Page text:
How Did Charles Booker Do On Tuesday and Can He Clinch The Win?

Well, last night was pretty amazing. Not only did we notch victories in New York with Mondaire Jones and Jamaal Bowman, we are in great positions to win many of the down ballot elections there as well. It means that our momentum is strong and that even in a 2020 election cycle that hasn’t been particularly kind to progressives, we can still win.

Now that we have those races secured, the last major question mark of June 23rd is Charles Booker. After attempts to suppress the vote by cutting polling stations, election officials pushed further yesterday. They locked the doors at the single Jefferson County voting precinct, though eventually some people were let back in. However, a judge denied Booker’s attempt to keep polls open until 9pm.

The AP currently has the race at 43.9% McGrath, 37.6% Booker. But that’s with caveats. All of the results we have are only from ballots that were cast yesterday. No mail in ballots have been counted yet. On top of that, we only have about 60% of the ballots cast yesterday. In other words, even our partial information is partial. With that in mind, the analysis I am doing is only based on limited results. However, what we have probably does reflect general patterns and approximately how the mail-in ballots will go. It’s far from perfect, but this is the only data we have to figure out if Booker is in a good position and what needs to happen for him to win.

What We Know So Far

Overall, it was a good night for Booker. He split counties across Kentucky with McGrath. The harsh regionalism of the 2019 Governor’s race isn’t as present in this election, though it still exists to a degree. Let’s take a look at how Booker and McGrath fared across Kentucky.

Northern Kentucky

Booker won yesterday’s vote in Kenton County, where the plurality of North Kentucky’s vote comes from. But he slipped in Boone and Campbell counties, places where Beshear did well. If those mail-in ballots redeem Booker’s margin, I wouldn’t be surprised but it’s not a great start in the Golden Triangle. Thankfully, the news is better in Fayette County and the surrounding areas.

Lexington-Fayette Area

Booker dominated Fayette County. Something to keep in mind here: this is a smaller fraction of Fayette than you might suspect. Of all the counties to come in so far, Fayette makes up the 8th largest vote share. That will not hold when mail-ins come in. Fayette is the second most populous county and will constitute the second largest share of the vote in this race. Fayette made up 9.3% of the vote in the 2019 Governor’s race; it’s currently only making up 3.2% of half the vote that’s been cast. That means Booker has a lot of votes still to come in there, a great sign moving forward.

Warren County and West Kentucky University

Warren County came in strong for Booker. I outlined in my first article that Warren County was a must-win. His campaign ran an effective field campaign here with the help of students at Western Kentucky University. Booker’s popularity with young voters probably played a big role in his blow out wins in Lexington (University of Kentucky) and Warren County.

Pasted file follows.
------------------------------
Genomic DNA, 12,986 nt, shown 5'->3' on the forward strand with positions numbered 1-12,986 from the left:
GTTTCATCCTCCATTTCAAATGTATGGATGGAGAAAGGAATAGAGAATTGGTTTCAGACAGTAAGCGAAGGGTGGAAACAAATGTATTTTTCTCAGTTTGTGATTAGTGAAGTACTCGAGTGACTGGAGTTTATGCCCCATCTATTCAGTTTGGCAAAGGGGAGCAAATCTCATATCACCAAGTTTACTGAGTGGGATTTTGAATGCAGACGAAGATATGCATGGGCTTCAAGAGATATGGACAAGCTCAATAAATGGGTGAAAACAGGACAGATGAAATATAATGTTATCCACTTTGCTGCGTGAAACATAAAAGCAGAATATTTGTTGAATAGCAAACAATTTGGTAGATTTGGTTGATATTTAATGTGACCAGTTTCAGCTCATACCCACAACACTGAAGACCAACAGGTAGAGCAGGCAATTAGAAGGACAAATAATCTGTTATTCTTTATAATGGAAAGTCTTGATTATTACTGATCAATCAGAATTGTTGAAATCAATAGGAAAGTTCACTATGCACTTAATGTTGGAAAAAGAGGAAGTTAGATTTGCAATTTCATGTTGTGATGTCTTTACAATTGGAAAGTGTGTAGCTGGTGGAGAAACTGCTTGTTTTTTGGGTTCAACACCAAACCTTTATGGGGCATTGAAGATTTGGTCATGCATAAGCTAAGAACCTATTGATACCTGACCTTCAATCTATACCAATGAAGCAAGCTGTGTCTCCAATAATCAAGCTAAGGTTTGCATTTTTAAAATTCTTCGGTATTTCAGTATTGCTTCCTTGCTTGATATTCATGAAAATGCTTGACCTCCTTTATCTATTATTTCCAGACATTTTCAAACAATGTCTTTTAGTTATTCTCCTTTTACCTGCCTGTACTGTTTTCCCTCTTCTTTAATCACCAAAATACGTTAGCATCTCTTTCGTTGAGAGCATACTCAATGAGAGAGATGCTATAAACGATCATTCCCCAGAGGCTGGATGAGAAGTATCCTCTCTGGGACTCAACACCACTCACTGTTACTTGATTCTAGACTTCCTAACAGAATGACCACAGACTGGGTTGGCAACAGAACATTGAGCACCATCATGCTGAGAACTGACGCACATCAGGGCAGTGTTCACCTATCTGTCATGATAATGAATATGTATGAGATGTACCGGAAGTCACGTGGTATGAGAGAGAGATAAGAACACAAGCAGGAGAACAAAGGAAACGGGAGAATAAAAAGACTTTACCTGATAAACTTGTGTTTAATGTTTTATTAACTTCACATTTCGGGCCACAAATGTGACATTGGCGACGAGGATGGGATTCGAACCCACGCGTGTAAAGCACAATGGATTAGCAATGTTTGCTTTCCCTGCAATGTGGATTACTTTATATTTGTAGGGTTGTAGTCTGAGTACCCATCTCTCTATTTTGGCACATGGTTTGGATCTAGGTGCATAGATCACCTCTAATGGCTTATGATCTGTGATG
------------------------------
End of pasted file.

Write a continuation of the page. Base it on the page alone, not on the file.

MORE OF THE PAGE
Southeast Kentucky

Pike and Letcher counties still haven’t come in but Southeast Kentucky has been kind to Booker. Adkins dominated these counties and I expected McGrath to rack up big margins here. Floyd is the second largest county in the southeast, behind Pike which hasn’t come in yet. The fact that Booker is pulling even is good. My only question is whether the mail-in ballots will be as kind in the southeast. If Booker can hold the margin here, I’d call that a great performance. Also, this is the heart of Coal County; a Green New Deal can work everywhere and voters know it.

The Battleground of Western Kentucky

So far, in counties that have reported that are west of Louisville, Booker came out on top 12 times and McGrath 17 times. Daviess County broke hard for McGrath, as well as the counties that surround it. Booker won McCracken and several smaller counties in the southwest. The remainder of this battle between McGrath and Booker could help decide the final margin depending on how close things get.

What We Don’t Know

The data we have right now is limited and could be misleading. We need to see mail-in ballots and we will on Tuesday. However, we can still grade the performance so far given what we know.

With both Jefferson and Franklin County to report, we’re missing 27.2% of the vote from 2019. Both those places should heavily favor Booker and if they were to drop right now, I have no doubt Booker would take the lead. The real question is whether he can continue to hold his own in some of these rural counties that have yet to come in, as well as the remainder of the Golden Triangle. These are the largest counties outside of Jefferson and Franklin that we’re missing from each major area:

Pike (East Kentucky): 1.5% of the vote in 2019

Woodford (Golden Triangle): 1.1% of the vote in 2019

Christian (West Kentucky): 0.7% of the vote in 2019

If we had results from these counties, we’d be closer to understanding how Booker did. Even then, Jefferson dwarfs every other county in the state significantly; that is an excellent sign for Booker. A political reporter in Kentucky tweeted that Booker’s own internal poll had him at 82–16 with McGrath in Jefferson. Numbers like that would generate the result Booker needs to have won the vote from yesterday. Given that we have no results from Jefferson, I’d say Booker is in a great position moving forward. The question will be whether the turnout from mail-in ballots can match the result from yesterday and give Booker the win.



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I analyze and project congressional and senate races with progressives in them.